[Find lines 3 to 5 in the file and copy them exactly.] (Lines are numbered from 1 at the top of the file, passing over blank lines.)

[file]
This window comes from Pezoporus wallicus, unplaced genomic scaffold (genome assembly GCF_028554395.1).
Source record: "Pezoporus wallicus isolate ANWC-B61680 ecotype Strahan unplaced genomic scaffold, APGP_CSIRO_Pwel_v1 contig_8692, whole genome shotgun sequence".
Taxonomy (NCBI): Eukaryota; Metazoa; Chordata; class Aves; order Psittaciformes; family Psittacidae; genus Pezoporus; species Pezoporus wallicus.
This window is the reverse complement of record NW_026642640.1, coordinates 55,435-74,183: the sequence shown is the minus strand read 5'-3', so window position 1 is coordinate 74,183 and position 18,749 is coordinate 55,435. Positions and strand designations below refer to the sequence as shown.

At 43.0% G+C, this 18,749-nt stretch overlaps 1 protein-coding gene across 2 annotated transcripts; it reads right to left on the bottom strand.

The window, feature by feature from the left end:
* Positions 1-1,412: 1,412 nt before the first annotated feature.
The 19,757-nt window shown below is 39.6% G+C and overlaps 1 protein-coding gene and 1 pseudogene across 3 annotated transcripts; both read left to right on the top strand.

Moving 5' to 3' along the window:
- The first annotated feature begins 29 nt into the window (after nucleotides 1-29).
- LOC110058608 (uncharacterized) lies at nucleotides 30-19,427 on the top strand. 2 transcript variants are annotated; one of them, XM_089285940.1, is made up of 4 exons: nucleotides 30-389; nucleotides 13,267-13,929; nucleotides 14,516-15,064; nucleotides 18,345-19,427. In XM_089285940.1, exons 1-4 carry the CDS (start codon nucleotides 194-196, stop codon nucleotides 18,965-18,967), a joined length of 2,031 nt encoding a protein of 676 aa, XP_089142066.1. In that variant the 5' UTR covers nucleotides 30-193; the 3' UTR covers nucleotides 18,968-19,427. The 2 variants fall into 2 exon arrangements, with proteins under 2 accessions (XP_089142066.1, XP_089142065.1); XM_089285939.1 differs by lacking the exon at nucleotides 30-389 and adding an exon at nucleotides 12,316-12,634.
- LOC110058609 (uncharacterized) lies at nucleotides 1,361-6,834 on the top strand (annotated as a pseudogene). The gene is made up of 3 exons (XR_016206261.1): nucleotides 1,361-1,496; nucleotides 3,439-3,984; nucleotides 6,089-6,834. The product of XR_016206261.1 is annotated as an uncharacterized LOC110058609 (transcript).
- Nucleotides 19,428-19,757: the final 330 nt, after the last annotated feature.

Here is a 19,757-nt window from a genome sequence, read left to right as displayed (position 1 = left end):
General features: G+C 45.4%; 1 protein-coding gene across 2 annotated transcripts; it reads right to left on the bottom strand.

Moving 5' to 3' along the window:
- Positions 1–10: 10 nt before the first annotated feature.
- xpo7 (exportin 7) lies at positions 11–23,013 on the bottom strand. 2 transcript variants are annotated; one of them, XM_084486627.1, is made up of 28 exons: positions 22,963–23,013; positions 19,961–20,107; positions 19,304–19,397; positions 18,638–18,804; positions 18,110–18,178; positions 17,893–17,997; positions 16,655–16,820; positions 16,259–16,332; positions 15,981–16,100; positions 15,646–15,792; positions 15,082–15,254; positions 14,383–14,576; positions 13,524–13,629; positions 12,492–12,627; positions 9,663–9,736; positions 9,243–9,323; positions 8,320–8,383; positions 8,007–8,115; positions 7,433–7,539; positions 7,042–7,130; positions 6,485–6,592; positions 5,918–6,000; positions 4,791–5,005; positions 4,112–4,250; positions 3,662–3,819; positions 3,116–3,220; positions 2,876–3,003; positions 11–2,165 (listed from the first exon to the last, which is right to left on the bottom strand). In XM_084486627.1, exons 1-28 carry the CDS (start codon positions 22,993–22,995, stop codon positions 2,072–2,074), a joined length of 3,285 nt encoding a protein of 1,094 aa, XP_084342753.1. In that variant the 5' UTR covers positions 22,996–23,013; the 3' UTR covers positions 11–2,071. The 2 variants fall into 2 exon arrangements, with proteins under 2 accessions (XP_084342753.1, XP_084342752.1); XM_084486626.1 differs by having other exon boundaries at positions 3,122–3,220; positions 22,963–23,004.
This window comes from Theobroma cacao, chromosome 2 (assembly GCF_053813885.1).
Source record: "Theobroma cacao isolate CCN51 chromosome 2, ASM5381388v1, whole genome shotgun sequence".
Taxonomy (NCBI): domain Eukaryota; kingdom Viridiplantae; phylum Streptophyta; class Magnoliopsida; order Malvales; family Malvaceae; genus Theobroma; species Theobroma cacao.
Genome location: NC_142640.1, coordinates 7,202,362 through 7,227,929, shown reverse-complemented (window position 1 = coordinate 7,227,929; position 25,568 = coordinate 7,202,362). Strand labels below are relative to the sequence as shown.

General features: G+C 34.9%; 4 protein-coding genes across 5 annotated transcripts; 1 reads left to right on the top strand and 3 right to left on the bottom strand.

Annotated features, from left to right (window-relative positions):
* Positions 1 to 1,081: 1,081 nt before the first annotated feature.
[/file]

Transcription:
Taxonomy (NCBI): Eukaryota; Metazoa; Chordata; class Aves; order Psittaciformes; family Psittacidae; genus Pezoporus; species Pezoporus wallicus.
This window is the reverse complement of record NW_026642640.1, coordinates 55,435-74,183: the sequence shown is the minus strand read 5'-3', so window position 1 is coordinate 74,183 and position 18,749 is coordinate 55,435. Positions and strand designations below refer to the sequence as shown.

At 43.0% G+C, this 18,749-nt stretch overlaps 1 protein-coding gene across 2 annotated transcripts; it reads right to left on the bottom strand.